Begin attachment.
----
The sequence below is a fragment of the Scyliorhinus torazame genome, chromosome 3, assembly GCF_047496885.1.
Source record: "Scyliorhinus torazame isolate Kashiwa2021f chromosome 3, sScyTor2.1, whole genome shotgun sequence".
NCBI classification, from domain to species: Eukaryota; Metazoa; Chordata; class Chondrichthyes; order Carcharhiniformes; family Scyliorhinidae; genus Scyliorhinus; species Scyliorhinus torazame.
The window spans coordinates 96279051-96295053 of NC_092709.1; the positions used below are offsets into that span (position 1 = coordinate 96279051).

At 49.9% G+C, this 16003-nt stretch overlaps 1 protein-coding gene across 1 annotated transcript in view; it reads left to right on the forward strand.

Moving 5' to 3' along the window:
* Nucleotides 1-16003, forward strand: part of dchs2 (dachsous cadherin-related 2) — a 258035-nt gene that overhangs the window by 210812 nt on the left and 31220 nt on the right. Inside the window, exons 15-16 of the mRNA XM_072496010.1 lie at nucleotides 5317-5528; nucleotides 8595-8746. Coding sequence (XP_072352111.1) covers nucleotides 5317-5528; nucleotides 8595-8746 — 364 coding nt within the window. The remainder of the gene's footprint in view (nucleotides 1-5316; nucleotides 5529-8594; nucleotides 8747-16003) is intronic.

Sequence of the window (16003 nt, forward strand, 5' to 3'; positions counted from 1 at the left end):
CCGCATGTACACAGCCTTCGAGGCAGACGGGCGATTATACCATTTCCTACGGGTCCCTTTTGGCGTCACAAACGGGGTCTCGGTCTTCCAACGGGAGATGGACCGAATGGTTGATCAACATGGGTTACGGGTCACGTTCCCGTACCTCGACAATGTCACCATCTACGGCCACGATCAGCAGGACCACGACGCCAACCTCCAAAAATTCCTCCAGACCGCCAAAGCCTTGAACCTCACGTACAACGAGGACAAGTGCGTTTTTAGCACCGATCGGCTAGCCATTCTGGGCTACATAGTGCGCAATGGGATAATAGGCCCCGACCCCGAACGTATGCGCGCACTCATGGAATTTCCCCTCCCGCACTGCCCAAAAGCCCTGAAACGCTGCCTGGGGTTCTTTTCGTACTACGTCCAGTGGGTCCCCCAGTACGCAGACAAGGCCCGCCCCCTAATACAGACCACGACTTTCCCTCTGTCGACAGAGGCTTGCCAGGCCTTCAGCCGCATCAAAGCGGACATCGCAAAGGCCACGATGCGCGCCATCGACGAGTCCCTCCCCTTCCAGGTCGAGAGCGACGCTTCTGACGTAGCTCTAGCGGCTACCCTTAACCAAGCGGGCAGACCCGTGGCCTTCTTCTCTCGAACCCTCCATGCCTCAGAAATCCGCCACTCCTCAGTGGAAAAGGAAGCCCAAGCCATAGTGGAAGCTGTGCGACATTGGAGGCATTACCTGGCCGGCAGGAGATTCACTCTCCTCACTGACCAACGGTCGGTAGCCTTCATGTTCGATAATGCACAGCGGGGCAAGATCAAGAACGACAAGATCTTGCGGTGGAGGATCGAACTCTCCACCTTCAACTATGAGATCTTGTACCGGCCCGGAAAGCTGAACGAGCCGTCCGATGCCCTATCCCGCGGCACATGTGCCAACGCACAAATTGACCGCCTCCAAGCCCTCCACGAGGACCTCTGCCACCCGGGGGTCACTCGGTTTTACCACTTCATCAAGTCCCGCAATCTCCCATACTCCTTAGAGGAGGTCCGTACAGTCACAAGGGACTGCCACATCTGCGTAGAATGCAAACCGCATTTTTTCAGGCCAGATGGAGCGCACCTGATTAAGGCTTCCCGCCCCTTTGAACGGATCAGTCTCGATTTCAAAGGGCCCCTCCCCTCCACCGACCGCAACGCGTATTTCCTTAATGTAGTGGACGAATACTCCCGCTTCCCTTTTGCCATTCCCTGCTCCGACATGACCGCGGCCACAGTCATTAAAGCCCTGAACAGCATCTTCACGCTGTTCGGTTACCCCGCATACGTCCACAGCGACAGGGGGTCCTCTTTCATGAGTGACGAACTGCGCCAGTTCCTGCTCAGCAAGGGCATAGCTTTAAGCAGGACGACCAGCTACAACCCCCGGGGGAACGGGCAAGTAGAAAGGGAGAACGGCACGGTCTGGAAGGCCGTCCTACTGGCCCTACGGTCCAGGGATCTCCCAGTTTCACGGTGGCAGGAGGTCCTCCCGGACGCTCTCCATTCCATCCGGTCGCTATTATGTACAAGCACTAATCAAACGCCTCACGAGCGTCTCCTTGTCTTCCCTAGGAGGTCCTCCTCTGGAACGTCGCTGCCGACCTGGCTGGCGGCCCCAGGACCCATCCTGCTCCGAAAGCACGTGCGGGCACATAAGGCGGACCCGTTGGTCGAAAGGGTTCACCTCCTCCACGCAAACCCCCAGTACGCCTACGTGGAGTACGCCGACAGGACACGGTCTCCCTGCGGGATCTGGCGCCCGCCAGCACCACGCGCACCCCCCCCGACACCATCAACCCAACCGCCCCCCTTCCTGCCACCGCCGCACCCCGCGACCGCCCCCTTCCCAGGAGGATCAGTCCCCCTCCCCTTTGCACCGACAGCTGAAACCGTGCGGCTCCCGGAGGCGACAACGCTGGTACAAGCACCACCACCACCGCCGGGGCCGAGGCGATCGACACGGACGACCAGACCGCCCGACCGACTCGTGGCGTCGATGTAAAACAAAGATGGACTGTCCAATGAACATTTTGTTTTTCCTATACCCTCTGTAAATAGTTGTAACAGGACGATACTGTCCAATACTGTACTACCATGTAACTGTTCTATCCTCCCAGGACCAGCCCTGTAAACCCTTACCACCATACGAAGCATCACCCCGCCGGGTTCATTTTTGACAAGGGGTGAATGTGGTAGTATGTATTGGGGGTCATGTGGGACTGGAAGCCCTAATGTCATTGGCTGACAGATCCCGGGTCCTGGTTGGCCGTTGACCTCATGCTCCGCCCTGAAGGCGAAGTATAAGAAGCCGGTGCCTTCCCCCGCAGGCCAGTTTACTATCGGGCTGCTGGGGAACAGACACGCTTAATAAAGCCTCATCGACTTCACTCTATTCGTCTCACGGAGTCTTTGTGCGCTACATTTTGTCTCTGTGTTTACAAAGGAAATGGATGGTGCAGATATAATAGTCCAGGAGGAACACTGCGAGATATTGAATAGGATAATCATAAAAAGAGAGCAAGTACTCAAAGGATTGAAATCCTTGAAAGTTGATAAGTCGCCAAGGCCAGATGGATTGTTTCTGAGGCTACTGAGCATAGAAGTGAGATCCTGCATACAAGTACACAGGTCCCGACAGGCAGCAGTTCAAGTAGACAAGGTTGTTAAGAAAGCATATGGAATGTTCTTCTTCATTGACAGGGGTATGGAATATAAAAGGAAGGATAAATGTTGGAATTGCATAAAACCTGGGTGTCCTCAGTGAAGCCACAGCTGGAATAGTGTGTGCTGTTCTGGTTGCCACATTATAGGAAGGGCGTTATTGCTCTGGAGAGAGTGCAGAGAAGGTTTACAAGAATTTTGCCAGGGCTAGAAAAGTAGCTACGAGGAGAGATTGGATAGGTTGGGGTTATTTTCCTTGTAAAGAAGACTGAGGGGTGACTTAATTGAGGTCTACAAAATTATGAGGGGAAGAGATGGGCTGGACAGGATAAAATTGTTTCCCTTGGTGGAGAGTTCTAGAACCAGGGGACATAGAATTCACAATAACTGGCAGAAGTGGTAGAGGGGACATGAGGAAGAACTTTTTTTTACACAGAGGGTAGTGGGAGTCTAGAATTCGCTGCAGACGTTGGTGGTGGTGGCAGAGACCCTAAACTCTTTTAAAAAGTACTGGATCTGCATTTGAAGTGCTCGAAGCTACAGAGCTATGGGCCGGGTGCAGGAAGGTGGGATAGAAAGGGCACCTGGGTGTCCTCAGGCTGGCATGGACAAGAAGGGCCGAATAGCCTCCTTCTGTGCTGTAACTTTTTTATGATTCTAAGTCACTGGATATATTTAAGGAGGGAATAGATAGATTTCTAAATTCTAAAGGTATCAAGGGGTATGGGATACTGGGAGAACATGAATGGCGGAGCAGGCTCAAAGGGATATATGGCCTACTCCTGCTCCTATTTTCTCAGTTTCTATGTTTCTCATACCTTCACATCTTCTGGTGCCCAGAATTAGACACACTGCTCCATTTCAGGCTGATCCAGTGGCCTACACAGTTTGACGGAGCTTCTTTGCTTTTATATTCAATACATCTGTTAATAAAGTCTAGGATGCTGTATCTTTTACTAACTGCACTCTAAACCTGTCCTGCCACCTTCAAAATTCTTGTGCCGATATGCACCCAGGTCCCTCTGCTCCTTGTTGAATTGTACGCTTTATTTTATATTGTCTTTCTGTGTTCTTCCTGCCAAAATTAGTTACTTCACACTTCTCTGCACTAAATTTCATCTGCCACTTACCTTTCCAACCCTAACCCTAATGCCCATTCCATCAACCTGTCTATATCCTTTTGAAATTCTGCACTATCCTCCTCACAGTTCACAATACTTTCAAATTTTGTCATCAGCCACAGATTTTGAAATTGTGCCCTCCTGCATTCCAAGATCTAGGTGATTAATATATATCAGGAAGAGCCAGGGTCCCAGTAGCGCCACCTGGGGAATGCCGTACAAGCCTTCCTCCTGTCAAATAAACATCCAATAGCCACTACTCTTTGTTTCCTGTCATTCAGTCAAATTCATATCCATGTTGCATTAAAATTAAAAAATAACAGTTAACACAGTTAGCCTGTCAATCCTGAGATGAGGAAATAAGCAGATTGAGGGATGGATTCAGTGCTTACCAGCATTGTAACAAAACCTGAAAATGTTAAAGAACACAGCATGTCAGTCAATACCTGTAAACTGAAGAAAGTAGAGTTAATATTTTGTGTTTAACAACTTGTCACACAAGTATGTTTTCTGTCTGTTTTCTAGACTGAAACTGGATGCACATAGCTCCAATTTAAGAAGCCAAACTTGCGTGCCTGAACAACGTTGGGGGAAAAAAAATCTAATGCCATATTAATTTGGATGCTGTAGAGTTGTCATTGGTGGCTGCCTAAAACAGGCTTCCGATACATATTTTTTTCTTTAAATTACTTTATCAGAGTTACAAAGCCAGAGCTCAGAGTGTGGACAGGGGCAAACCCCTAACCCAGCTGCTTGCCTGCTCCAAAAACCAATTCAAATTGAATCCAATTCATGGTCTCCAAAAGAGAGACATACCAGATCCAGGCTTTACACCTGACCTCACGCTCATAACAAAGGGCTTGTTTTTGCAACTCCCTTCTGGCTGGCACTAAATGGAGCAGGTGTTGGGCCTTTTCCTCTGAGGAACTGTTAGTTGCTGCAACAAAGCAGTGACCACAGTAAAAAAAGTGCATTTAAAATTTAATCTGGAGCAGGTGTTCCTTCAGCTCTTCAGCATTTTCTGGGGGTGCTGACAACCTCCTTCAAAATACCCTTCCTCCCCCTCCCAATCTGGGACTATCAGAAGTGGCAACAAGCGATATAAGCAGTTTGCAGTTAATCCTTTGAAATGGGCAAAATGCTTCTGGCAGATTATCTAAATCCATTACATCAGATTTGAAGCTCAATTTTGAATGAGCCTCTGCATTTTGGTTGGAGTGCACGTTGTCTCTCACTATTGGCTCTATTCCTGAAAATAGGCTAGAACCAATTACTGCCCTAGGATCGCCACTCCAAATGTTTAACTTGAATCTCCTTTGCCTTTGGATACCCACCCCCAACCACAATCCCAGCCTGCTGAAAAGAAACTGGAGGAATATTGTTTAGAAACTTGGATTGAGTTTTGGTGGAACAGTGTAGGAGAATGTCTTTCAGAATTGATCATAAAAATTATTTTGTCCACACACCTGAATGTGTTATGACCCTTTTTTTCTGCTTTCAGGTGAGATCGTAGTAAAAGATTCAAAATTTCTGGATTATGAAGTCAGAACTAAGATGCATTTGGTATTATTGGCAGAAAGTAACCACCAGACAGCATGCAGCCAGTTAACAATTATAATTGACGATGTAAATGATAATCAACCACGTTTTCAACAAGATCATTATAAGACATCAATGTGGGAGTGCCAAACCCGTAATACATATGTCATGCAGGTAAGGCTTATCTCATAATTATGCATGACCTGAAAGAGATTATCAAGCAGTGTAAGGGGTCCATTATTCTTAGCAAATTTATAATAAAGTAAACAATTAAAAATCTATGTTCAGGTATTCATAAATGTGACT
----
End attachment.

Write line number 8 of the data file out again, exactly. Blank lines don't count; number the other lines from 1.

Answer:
Sequence of the window (16003 nt, forward strand, 5' to 3'; positions counted from 1 at the left end):